Well apart from the victim at least.

The rain continued to pelt down on Rex and he began to wish that the weather wasn’t quite so predictable, the occasional hot and pleasant evening would have come as some relief.

Lighting the fire next to the Velociraptor paddock first, the rest of the Dinosaurs began to flicker into sight, the immense bulk of one of the Diplodocus’ coming into view right in front of him.

The fire had obviously startled the Diplodocus, as they had taken a step to the side in shock, making the whole of the plains shake.

All the other Dinosaurs had turned toward where Rex was standing, frightened by the sudden movement and physically shaken as the vibrations had rippled along the field.

The nearest diplodocus quickly whipped his head round, scanning the ground as his immense neck turned, and upon sighting Rex, his face had turned to that of contempt.

“Any chance of you lighting the other fires?” he had said dripping with sarcasm whilst lowering his neck down to Rex’s level.

“Seem to be making a habit of this don’t you?” was the next comment spat at him, and with this Rex realised it was Henry, as he wrapped his arms part way round the colossal neck and waited to be deposited at the next corner of the field.

As the wind rushed against Rex’s face and the rain fell like bullets from a gun, Henry somehow sensed his passengers questions and pre-empted the answer,

“I hit him with my tail, that’s what got rid of him.”

he began in a not too disagreeable tone,

“By accident to be honest, he startled me by leaping out of the bushes. But it seemed to do the trick, we haven’t actually seen him since then”.

Rex didn’t push his luck though, and for the rest of the journey remained silent, hoping not to fall from the great Dinosaurs neck, and praying that if they were to see the Rogue Creature, that Henry‘s tail would accidentally clobber him again.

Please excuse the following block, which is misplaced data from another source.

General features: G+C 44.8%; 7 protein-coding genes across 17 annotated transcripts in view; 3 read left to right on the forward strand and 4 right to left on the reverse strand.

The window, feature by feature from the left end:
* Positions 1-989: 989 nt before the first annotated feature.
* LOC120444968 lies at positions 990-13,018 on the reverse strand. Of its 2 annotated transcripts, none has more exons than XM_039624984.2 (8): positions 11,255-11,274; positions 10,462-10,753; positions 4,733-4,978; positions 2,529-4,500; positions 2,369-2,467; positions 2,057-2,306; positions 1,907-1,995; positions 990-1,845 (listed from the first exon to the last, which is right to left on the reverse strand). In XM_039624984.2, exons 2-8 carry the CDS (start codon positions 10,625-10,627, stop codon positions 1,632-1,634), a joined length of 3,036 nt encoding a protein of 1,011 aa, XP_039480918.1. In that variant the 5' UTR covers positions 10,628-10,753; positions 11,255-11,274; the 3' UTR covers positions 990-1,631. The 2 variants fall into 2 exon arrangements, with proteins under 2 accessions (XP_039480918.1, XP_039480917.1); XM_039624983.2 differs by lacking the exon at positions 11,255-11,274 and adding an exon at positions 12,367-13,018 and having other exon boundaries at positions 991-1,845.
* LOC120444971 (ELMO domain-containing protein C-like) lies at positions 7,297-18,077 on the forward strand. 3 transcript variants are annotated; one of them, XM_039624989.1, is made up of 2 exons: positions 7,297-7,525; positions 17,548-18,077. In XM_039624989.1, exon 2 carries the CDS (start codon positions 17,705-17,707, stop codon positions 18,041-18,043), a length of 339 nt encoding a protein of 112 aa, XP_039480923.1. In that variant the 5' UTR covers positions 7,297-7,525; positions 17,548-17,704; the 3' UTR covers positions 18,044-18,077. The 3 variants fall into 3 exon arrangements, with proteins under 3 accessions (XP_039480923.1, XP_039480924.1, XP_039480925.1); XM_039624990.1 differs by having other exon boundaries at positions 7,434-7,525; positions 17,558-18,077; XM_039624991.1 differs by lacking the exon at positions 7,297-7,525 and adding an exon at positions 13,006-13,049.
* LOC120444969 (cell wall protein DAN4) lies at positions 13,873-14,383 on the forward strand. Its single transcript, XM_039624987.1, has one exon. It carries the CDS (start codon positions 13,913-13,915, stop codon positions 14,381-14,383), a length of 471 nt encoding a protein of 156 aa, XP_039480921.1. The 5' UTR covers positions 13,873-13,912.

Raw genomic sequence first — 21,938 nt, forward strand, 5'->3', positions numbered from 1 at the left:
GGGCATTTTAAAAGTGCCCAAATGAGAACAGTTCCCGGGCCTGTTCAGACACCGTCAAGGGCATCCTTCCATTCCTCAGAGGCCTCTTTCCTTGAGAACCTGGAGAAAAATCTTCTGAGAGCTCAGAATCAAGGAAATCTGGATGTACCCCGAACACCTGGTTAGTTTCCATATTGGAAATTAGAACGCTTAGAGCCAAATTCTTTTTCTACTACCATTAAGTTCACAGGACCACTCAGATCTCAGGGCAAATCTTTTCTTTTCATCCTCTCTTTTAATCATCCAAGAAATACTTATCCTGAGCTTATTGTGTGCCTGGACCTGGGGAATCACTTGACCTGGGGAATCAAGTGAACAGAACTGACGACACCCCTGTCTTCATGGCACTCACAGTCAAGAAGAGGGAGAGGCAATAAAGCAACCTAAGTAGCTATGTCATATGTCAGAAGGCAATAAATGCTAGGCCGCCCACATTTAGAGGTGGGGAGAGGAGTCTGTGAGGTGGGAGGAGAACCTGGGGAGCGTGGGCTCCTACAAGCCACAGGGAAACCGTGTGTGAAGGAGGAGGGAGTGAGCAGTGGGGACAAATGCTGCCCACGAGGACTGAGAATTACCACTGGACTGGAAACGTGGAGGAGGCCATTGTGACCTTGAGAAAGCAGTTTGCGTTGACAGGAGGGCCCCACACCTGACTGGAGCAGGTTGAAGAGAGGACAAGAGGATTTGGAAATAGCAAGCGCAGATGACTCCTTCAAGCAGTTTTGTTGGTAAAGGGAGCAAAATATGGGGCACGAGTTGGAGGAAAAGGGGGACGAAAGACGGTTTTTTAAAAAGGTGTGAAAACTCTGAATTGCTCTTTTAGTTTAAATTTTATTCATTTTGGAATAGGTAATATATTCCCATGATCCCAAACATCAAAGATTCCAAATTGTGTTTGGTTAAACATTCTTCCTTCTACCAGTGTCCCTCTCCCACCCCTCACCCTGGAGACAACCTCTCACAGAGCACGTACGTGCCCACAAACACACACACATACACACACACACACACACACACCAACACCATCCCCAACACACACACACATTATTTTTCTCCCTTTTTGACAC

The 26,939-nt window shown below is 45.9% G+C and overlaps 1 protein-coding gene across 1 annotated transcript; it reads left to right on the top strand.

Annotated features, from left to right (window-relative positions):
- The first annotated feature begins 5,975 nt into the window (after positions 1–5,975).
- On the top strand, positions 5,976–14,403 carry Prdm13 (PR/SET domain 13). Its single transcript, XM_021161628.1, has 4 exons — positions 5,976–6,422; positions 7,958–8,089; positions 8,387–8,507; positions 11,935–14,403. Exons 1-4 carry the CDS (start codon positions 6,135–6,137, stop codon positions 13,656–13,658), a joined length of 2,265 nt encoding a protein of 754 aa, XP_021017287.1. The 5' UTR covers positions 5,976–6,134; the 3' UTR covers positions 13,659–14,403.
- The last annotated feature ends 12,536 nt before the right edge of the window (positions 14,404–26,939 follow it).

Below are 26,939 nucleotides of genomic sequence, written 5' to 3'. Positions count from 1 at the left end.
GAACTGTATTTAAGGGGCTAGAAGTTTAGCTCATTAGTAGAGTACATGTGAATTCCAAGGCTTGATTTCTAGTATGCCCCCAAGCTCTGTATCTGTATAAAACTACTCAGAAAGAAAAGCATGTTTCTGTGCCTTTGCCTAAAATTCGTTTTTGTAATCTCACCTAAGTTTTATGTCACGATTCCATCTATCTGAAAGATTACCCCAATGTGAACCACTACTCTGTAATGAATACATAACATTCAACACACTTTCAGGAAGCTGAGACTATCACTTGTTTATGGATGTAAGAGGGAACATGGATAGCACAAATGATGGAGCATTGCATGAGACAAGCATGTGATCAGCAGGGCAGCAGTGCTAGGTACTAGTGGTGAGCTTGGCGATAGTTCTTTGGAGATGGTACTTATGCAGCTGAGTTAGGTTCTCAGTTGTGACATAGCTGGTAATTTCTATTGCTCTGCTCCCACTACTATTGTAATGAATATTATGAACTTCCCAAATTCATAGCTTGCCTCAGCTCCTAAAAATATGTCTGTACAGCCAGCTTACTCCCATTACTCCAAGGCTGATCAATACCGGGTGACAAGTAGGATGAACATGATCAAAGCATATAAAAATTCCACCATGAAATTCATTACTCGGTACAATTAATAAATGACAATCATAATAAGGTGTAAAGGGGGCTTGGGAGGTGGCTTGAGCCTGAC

Having used this quite frankly, scary mode of transport a further two times, Rex stood and looked at the fields. His arms ached again, as hanging on for dear life whilst being hurtled through the air didn’t half make your muscles twinge.

Landing back on the ground with a gentle thud, Rex looked across the plains toward the house.

The Diplodocus’ had arranged themselves round the edge of the fields, the larger adult ones taking key positions at the corners and the more adolescent, equally spaced along the sides under the watchful eye of their parents.

The Velociraptors then marched underneath the vast stomachs of the Diplodocus’, weaving in and out, hunched menacingly over with arms at full length, the razor sharpness of their claws only matched by their presently cold eyes.

The Pterodons circled above the plains in a constant rotating loop, occasionally falling into a dive if a tree rustled in just the wrong way or if the one of the other Dinosaurs looked in distress. Every so often a squawk would come from one of them and they’d arrange into a giant ‘V’, before breaking into a different order and circling the plains once more.

The Stegosaurus stood completely still, as if they were statues never blinking or moving a millimetre, looking petrified at the mere thought of Bob. But upon closer inspection you would notice that every single one of them was looking outward, creating an even smaller inside ring, right in the middle of the plains.

Any infantile Dinosaurs were protected in the middle of the ring the Stegosaurus’ had made, snugly cocooned by a mass of fleshy walls.

Rex took a moment, just to admire this, and revelled for a short while in his impending authority.

He was the Dinosaur Keeper, the organiser of everything he surveyed, and even with panic and fear taking over every thought, pride ran through his veins, an adrenaline rush to conquer the nerves.

He walked toward the centre circle and the Stegosaurus’ armoured plates stood to attention and blushed a violent red, before they realised who it was and returned their gaze to the perimeters.

Rex took out a pencil and pad and forced himself between two of the Stegosaurus’ immense bottoms, so that he could observe the inner sanctum.